Silver Lining Import
Soul Asylum's ninth full-length album, is every bit as quirky and off-centered cut-to-the-bone rock as their hardcore fans have come to expect, an indication that the Minneapolis-bred band has lost none of its edge. And why should they? The new Soul Asylum songs--"Crazy Mixed Up World," "Standing Water," "Success Is Not So Sweet," "All Is Well," "Good For You," "Lately," "Oxygen," and the lead single "Stand Up And Be Strong"--capture the band at its best: swinging, soothing, and rocking.
"I'm really proud of this record," said Dan Murphy. "It's a guitar record and it was really fun to record. It will always remind me of Karl when I listen to it. He was really sick, but still pulled through and finished it in Soul Asylum fashion."
"It makes me think of Karl," agreed Dave Pirner. "It was long overdue to record exclusively in Minneapolis because we hadn't done so in 15 years and the natural surroundings of home was something we needed. We feel extra proud of it because we did it on our own."
"It's funny," Dave Pirner ponders in "Success Is Not So Sweet," one of a dozen songs on Soul Asylum's first album since 1998, "how the players can't survive the game." Pirner has obviously come to realize that with accomplishment comes consequence, but with Soul Asylum, it also has brought resilience. After rising from barstool misfits to international pop stars in the early '90s, the band was ostensibly shot out of the sky. Two subsequent records failed to live up to the million-seller Grave Dancer's Union. Pirner's New Orleans home got caught in the middle of Hurricane Katrina. And founding member Karl Mueller lost his battle with cancer. Yet here they are with album number nine, sporting a trace more big league sparkle, but with the frayed cleverness and rock-solid musicianship that their fans know best. Pirner's melody-rich musings "Stand Up and Be Strong," "Lately," and "Bus Named Desire" allow ample elbow room for guitarist Dan Murphy, and his bittersweet ballads hearken back to gold records and runaway trains. Sure, success may come with a price. But it can also have a silver lining. --Scott Holter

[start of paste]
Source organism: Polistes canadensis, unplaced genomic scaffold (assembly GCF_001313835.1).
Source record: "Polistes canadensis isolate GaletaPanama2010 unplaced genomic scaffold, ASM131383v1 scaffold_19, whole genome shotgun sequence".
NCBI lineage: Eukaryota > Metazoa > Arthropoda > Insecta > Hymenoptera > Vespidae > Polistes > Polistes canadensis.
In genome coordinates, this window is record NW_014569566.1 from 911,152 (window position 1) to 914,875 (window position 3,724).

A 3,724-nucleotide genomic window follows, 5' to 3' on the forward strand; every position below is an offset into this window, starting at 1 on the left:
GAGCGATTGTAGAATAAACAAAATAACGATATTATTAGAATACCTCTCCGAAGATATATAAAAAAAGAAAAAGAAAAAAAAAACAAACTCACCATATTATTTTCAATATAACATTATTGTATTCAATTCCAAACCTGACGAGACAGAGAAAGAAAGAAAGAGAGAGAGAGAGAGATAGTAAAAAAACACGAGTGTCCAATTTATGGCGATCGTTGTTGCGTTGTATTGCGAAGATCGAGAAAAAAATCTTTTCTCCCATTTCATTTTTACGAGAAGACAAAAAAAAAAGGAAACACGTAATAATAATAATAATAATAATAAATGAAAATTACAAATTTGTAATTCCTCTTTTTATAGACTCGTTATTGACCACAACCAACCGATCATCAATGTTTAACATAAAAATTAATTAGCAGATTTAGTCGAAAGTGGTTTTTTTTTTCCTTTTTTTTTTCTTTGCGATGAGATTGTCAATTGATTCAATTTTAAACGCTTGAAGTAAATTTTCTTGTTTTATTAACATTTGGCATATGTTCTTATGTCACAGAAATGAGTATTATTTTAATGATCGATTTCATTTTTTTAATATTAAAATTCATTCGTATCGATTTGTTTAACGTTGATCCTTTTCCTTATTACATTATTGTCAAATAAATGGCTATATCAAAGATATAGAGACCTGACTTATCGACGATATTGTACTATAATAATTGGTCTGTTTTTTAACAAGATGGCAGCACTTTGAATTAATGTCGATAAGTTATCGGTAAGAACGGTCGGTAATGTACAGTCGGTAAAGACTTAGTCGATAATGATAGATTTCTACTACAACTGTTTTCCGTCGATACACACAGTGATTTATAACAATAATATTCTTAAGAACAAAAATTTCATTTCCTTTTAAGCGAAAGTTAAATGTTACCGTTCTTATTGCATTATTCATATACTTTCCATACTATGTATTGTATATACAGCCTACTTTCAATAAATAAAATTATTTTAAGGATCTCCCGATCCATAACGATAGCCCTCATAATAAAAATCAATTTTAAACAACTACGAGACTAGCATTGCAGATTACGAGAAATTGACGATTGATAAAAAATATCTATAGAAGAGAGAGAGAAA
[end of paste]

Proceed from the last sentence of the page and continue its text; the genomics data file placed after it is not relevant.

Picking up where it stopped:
All things good about Soul Asylum shine through on this CD...but best of all, Dave Pirner brought some great songs to the table. The past decade has seen Soul Asylum migrating more and more towards melodic rock, which one might think would have helped them survive the post-grunge/alternative era. It is a shame they have become the Rodney Dangerfields of rock.
Age has done little to change Dave's characteristic voice, and well-placed harmonies abound on most of the tracks here. The first half of the CD is nearly flawless, with more emphasis on upbeat stuff than the last Soul Asylum effort, the uneven "Candy From A Stranger" (1998). While lyrically trite, "Stand Up and Be Strong" is very addictive and sets the tone for a comeback record. Actually, most of the lyrics on this record are a bit simplistic ("Crazy Mixed Up World"; this is a good thing given that Pirner has an affinity to write some really goofy stuff (e.g., "String of Pearls" from Let Your Dim Light Shine). They explore similar themes from world politics to politics of love, but what really does it for me is the infectious energy in most of tunes this time out.
Best tracks: 1, 2, 3, 4, 5, 11, 12
Bill's Music Forum review
"Stand Up and Be Strong" 9/10: The first single. It's more than a little cliché, but it does have some nice parts.
"Lately" 6/10: Probably the second single. A lighthearted war song.
"Crazy Mixed Up World" 7/10: A slightly better lighthearted war song.
"All Is Well" 6/10: Yet another war song; I think.
"Bus Named Desire" 10/10: The best song on the album. It sounds strangely like R.E.M.'s "Radio Free Europe."
"Whatcha Need" 7/10: A funny song about other rock bands.
"Standing Water" 4/10: I wish this was the worst song on the album.
"Success Is Not So Sweet" 7/10: This song would be great if it ended sooner.
"Great Exaggerator" 5/10: Another crappy one.
"Oxygen" 9/10: This one builds nicely.
"Good for You" 2/10: This song is awful.
"Slowly Rising" 9/10: Great guitar on this one, but the lyrics need work.
"Fearless Leader" (Bonus Track) 8/10: A pretty good acoustic track. I have the original version, a B-side on the Japanese "Promises Broken." The original has a verse that this version doesn't have, but that's alright.
There's nothing amazing about this album. If you want the best Soul Asylum experience possible, I suggest starting with the recently released "Closer to the Stars: Best of the Twin/Tone Years." You get the best of their early albums, including "Tied to the Tracks," "Closer to the Stars," "Miracle Mile," and "Never Really Been," plus an awesome cover of "Jukebox Hero."